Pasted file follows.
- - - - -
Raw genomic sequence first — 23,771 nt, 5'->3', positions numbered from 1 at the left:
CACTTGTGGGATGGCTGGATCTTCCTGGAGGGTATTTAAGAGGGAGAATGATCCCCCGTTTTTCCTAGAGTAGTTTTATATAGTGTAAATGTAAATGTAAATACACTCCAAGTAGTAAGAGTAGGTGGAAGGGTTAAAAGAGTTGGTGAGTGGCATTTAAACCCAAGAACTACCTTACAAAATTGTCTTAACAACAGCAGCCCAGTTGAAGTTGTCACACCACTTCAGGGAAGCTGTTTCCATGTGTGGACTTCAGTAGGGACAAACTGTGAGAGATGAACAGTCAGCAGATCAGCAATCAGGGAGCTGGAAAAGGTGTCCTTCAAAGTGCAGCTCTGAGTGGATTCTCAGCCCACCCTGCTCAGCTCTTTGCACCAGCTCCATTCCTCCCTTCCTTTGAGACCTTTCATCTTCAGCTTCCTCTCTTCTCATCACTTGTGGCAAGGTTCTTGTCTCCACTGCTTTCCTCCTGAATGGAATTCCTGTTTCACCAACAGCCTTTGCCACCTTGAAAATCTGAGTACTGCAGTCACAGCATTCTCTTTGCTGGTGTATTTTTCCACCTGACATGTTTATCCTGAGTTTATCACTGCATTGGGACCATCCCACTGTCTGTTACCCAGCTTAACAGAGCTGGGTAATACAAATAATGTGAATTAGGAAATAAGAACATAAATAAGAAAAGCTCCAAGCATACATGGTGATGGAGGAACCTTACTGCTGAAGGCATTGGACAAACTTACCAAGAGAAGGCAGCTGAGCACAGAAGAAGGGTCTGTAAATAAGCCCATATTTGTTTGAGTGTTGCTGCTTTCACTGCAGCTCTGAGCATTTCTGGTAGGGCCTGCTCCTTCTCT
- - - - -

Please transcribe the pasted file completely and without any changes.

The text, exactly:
Raw genomic sequence first — 23,771 nt, 5'->3', positions numbered from 1 at the left:
CACTTGTGGGATGGCTGGATCTTCCTGGAGGGTATTTAAGAGGGAGAATGATCCCCCGTTTTTCCTAGAGTAGTTTTATATAGTGTAAATGTAAATGTAAATACACTCCAAGTAGTAAGAGTAGGTGGAAGGGTTAAAAGAGTTGGTGAGTGGCATTTAAACCCAAGAACTACCTTACAAAATTGTCTTAACAACAGCAGCCCAGTTGAAGTTGTCACACCACTTCAGGGAAGCTGTTTCCATGTGTGGACTTCAGTAGGGACAAACTGTGAGAGATGAACAGTCAGCAGATCAGCAATCAGGGAGCTGGAAAAGGTGTCCTTCAAAGTGCAGCTCTGAGTGGATTCTCAGCCCACCCTGCTCAGCTCTTTGCACCAGCTCCATTCCTCCCTTCCTTTGAGACCTTTCATCTTCAGCTTCCTCTCTTCTCATCACTTGTGGCAAGGTTCTTGTCTCCACTGCTTTCCTCCTGAATGGAATTCCTGTTTCACCAACAGCCTTTGCCACCTTGAAAATCTGAGTACTGCAGTCACAGCATTCTCTTTGCTGGTGTATTTTTCCACCTGACATGTTTATCCTGAGTTTATCACTGCATTGGGACCATCCCACTGTCTGTTACCCAGCTTAACAGAGCTGGGTAATACAAATAATGTGAATTAGGAAATAAGAACATAAATAAGAAAAGCTCCAAGCATACATGGTGATGGAGGAACCTTACTGCTGAAGGCATTGGACAAACTTACCAAGAGAAGGCAGCTGAGCACAGAAGAAGGGTCTGTAAATAAGCCCATATTTGTTTGAGTGTTGCTGCTTTCACTGCAGCTCTGAGCATTTCTGGTAGGGCCTGCTCCTTCTCT